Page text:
The bringing down of a nineteenth century moment dedicated to white supremacy and terrorism in New Orleans last week has reminded all of us of the ways in which Civil War and Reconstruction still loom large in American memory. Arguing over old neo-Confederate monuments, or state support for flying the Confederate flag, has a new lease on life in both an “Age of Trump” and an “Age of Black Lives Matter.” That the nation is at a crossroads of race and memory right now—just as the United States wrestles with both the legacy of Barack Obama and the presidency of Donald Trump—is not a surprise. But events since the Charleston massacre of 2015 prove that the debate over memory in American society is never-ending.
Media coverage of the event, to an extent, shows how this fight over memorialization is one that will continue for the long term. References to the monument as a “Civil War” memorial or a “Confederate” memorial are wrong. The monument, dedicated to the Battle of Liberty Place in 1874, reminds us of the destruction of Reconstruction governments across the South. That this was done through terrorism and the murder of Republican officials and African American men and women was valorized by monuments such as the one recently removed in New Orleans.
So, no, this is not a “Confederate” monument. But it is, for all intents and purposes, a reminder of how the United States lost the peace after the Civil War.
Mississippi, meanwhile, continues a debate over the inclusion of the Confederate battle flag in its state flag. A debate that began in 2015, just as South Carolina was taking down its Confederate flag on the statehouse grounds, Mississippi’s debate is an even fiercer version of the debates about the flag and its symbolism that have raged on and off in states such as Alabama, Georgia, and South Carolina for decades. Remember that Mississippi’s state flag has had the same design since 1894. The Lost Cause has a hold on Mississippi that will not be easy to shake—recall the uproar that took place when the University of Mississippi took down the state flag in 2015 (and Mississippi State and other state schools there followed suit).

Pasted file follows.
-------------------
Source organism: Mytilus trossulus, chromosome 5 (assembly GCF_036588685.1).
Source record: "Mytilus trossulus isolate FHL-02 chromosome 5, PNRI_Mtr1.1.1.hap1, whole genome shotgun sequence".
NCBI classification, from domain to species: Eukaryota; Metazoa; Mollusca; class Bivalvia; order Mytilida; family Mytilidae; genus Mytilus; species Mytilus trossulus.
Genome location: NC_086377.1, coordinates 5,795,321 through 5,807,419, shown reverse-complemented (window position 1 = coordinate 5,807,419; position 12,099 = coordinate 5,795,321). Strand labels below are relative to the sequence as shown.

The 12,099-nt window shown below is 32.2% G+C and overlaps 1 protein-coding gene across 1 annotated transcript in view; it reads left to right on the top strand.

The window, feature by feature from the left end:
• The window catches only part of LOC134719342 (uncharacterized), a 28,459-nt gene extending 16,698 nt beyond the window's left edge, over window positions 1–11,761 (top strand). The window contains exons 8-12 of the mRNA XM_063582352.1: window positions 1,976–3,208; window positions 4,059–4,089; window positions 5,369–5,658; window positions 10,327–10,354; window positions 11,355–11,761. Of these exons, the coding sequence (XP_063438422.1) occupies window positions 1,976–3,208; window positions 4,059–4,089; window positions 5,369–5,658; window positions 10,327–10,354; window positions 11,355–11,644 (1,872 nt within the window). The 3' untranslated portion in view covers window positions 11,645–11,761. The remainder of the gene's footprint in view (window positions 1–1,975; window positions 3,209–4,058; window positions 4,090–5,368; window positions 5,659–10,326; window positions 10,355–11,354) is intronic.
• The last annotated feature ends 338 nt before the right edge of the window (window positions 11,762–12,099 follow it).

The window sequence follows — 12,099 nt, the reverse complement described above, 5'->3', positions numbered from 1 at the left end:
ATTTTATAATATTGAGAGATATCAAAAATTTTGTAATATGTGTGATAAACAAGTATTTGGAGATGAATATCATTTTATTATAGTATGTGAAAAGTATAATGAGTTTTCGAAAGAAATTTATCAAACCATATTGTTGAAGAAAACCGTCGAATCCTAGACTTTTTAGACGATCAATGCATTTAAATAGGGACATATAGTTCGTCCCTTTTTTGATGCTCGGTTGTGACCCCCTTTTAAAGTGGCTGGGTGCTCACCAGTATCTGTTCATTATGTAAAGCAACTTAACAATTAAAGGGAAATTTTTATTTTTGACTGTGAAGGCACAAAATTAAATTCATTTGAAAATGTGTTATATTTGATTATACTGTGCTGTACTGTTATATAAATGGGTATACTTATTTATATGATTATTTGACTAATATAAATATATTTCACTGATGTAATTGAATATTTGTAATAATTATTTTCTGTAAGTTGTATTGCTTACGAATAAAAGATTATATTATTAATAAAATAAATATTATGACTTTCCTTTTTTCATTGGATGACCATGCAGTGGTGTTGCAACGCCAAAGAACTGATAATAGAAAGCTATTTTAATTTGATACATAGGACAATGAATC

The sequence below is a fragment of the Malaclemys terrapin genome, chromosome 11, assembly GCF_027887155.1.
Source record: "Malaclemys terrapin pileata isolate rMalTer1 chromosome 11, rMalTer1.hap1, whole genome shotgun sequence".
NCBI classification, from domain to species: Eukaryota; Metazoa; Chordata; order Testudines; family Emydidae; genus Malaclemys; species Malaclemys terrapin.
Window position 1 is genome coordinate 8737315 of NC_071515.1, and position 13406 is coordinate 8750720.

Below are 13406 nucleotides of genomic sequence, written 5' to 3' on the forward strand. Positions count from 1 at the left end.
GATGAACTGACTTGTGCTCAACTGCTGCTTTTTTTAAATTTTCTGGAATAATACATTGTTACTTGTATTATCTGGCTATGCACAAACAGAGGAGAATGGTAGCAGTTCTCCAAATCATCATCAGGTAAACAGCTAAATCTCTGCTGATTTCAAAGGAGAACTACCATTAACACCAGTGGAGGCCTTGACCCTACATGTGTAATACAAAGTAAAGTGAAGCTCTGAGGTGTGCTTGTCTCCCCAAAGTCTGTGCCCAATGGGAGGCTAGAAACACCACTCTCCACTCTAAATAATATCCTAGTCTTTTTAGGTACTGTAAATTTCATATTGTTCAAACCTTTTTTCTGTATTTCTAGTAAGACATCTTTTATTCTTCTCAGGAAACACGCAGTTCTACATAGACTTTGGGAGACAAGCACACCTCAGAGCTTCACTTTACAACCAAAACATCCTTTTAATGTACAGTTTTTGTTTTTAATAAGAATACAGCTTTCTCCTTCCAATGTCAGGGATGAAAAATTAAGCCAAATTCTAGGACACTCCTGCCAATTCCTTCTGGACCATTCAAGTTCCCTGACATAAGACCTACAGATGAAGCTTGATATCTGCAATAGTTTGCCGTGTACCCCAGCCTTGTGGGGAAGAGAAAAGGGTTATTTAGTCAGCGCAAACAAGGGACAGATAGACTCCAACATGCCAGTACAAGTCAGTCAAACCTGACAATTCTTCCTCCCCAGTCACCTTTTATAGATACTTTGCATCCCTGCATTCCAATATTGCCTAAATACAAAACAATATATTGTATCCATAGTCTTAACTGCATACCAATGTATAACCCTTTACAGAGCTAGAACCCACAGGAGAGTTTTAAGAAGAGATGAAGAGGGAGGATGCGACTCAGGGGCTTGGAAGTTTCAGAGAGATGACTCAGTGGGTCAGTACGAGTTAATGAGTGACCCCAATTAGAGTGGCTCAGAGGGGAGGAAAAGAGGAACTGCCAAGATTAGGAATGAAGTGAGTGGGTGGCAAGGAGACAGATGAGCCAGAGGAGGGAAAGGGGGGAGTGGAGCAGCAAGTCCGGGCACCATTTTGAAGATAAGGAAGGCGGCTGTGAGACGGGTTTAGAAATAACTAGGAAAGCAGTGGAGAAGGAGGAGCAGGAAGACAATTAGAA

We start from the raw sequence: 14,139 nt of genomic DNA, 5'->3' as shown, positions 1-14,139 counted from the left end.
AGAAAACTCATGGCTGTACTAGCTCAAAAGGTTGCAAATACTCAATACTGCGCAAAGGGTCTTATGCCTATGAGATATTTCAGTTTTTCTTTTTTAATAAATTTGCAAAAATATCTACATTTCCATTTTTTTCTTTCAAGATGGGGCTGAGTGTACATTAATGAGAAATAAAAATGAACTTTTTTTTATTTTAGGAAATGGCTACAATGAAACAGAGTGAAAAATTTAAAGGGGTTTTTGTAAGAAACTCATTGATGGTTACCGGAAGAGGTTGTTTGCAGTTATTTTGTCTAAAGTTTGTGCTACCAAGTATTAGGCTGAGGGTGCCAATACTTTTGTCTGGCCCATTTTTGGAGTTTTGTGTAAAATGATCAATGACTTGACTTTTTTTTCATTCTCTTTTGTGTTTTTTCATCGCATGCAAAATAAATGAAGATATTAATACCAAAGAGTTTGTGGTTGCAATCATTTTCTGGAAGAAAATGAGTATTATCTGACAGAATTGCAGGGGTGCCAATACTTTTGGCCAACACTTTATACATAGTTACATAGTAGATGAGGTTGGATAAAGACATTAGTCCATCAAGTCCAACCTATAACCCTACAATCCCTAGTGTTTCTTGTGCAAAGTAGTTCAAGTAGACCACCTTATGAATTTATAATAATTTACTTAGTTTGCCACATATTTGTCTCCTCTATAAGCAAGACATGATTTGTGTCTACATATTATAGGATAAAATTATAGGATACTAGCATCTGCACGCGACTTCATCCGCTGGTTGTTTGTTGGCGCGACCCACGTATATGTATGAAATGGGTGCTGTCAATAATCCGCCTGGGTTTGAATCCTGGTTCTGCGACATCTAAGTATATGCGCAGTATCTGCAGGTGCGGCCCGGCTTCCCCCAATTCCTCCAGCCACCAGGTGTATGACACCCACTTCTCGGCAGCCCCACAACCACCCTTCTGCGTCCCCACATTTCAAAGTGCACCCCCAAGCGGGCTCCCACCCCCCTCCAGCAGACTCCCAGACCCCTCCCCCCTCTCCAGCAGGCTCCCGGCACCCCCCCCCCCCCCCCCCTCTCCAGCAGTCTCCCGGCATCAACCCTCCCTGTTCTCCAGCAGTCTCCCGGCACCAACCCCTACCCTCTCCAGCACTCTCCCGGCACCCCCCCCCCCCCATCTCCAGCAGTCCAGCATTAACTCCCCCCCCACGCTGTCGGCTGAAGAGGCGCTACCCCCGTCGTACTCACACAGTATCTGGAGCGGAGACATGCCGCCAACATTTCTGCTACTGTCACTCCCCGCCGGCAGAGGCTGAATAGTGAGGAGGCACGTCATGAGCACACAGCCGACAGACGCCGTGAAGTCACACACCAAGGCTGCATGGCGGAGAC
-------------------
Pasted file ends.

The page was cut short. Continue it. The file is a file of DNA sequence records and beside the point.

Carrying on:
Memory occupies an important part of the American civil religion. As with any other nation, the myths and legends we tell us are a part of what makes America “America” are crucial to understand. Confederate flags represent an understanding of American history that erases Reconstruction, deifies belief in the Lost Cause, and obscures the political problem of slavery as the chief cause of the Civil War. I am unsure of how much longer the Confederate flag, Southern monuments, and other representations of a white supremacist view of the past will be with us. But it will be a long, tiring campaign to save a different, more honest interpretation of the past for future generations.
One merely wishes each Confederate monument could be replaced with that of a Southern Unionist, African American soldier, or a Reconstruction-era African American politician. An honest, forthright conversation about the monuments and flags that are with us is, currently, the best we can hope for. And the most we can fight for.